The trailer for "Changing Lanes" emphasizes the horrible things these two men manage to do to each other during the course of what is clearly the worst days of their lives. Gavin uses a computer wizard to destroy Doyle's credit rating. Doyle loosen the bolts on the wheel of Gavin's car.
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7 of 7 people found the following review helpful By Mr. N. Carnegie HALL OF FAMEVINE VOICE on 28 May 2003
Format: DVD
Changing Lanes, directed by Roger Michell (Notting Hill), is an urban morality tale that centres around a road rage conflict that escalates out of control following a fender bender between an obnoxious yuppie lawyer (Ben Affleck) and a recovering alcoholic (Samuel L Jackson) desperately trying to rebuild his family life. From what should have been an easily resolved accident their row escalates into an obsessive conflict in which the ante is continually upped as they set about bringing misery and revenge to each others lives.
Despite the mixed reviews I found this to be a very intelligent and well-acted movie. Unlike most mainstream Hollywood movies it has both a point and some meaning. It offers a very insightful snapshot of the dog eat dog world that we currently co-exist in, where people are in constant competition with each other and (selfishly) no longer show any thought, courtesy, compassion or consideration for each other. In many ways Changing Lanes is an Indie movie in Hollywood clothing. However, it boasts two strong male leads in Ben Affleck and Samuel L. Jackson, who both portray their opposing characters with depth, range and subtlety. In particular, it is refreshing to see Ben Affleck in something more substantial. The poor guy has taken such a fearful battering from critics since the ill-conceived Pearl Harbour but despite this he has made something of a comeback this year with both Changing Lanes and The Sum of All Fears. Like it or not, Ben Affleck IS a big star with a bright future. Samuel L Jackson, once again shows what a very versatile actor he is. He can be cool, he can be powerful, he can dominate the screen or as he does in this movie he can show a range of depth and subtlety beyond the vast majority of other actors.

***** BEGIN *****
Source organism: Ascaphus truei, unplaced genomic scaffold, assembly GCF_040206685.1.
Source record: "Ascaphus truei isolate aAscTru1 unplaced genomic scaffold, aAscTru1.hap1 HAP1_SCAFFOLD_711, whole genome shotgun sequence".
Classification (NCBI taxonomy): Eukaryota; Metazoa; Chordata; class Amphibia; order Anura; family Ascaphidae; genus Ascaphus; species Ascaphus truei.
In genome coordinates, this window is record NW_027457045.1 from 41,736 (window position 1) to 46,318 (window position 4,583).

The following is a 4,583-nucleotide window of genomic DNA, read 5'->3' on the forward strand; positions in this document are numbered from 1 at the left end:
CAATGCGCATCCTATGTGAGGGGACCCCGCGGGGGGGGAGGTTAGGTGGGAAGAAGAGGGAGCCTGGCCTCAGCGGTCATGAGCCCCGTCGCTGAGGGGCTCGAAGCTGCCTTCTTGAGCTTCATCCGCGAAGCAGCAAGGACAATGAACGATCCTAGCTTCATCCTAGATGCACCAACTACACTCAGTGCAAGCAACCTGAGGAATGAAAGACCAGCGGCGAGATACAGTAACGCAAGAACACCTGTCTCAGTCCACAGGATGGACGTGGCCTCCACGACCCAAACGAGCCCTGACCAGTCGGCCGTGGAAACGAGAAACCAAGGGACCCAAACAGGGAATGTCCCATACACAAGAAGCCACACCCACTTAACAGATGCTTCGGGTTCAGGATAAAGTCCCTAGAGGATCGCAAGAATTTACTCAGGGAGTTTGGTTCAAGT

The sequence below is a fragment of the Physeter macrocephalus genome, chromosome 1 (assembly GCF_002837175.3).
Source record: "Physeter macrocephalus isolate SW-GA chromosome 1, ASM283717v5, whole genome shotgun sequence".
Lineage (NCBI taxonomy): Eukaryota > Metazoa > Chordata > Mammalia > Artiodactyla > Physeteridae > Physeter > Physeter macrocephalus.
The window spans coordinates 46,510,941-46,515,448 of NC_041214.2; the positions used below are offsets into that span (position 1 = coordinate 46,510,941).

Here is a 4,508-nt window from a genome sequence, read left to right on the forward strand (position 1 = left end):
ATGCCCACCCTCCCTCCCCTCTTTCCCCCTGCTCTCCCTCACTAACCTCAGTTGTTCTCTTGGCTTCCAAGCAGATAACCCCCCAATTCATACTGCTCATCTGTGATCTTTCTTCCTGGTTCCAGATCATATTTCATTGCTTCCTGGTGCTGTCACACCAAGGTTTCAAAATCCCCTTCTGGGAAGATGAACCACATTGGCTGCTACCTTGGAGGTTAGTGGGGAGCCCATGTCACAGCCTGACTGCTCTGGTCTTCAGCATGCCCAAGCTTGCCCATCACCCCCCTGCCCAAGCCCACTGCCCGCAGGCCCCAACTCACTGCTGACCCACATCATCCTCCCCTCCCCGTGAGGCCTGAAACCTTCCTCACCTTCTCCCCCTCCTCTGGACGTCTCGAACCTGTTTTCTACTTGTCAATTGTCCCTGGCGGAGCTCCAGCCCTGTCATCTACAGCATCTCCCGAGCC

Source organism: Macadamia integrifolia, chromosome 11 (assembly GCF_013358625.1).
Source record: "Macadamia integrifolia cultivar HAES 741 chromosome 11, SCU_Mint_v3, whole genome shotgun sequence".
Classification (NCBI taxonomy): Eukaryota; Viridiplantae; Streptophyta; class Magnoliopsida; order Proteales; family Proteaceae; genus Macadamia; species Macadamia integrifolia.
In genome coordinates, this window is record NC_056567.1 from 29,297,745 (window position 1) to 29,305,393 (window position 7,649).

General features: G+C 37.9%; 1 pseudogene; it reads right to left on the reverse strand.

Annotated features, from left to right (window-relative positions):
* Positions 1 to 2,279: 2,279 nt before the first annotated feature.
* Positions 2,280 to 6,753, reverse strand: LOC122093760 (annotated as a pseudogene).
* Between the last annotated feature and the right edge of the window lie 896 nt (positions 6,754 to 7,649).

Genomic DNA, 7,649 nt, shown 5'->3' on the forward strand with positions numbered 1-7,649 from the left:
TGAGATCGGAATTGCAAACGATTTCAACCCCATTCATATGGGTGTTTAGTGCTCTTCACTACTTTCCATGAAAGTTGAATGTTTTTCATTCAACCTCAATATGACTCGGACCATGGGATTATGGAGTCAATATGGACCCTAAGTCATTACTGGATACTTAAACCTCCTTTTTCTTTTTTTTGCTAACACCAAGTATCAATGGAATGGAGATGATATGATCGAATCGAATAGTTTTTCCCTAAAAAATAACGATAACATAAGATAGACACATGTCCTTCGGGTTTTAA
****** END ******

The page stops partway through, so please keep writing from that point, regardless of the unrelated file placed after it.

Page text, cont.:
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3 of 3 people found the following review helpful By Julian J Burns on 26 Mar. 2003
Format: DVD
Notting Hill is held only in my appreciation because it is not ambitious: it is a simple love story, 2 hours of fantastic escapism. Changing lanes on the other hand is a stark contrast: although not as ambitious as to make it pretentious, it is an extremely thought provoking film, aided greatly by the stunning performances of both Ben Affleck and Samuel L Jackson.
This though provocation should not shy away those who want to see a film purely for entertainment; it is optional (come to think if it, isn't it always?).
To keep it simple here are the major strengths of this film: the standard of acting, the fact that Samuel L Jackson has strayed from his type casted role of a "fly" guy, the fact that Ben Affleck fits comfortably in a role with more than emotion or action and most importantly because the film allows the viewer to form his/her own opinon. Too many films nowadays are engineered to make the viewer feel in a particular way. Every viewer of this film will feel differently about it, but if you appreciate excellent cinema, you will appreciate this film.
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3 of 3 people found the following review helpful By M. SIRL on 20 May 2004
Format: DVD
A kind of 'Good Samaritan in reverse', this is a modern-day parable about the perils of selfishness. I thoroughly enjoyed this fast-paced tale of how the smallest of incidents can spark a chain of events that can really ruin your day. A little like The Accidental Hero, you find yourself sympathising with both the good guy and bad guy, with the challenge being in deciding whose side you are on. Ben Affleck, who for all his trying is never going to be an Olivier, really finds his niche here as the self-centred big city lawyer, while Samuel L Jackson as always manages to come across as both scary and likeable at the same time. While you always suspect that there is to be a happy ending, you do need to suspend belief a little as it's difficult to imagine how either party end up escaping serious injury or prison. But after all it is only a movie, and great fun at that. Settle down with the beer and pizza, and enjoy!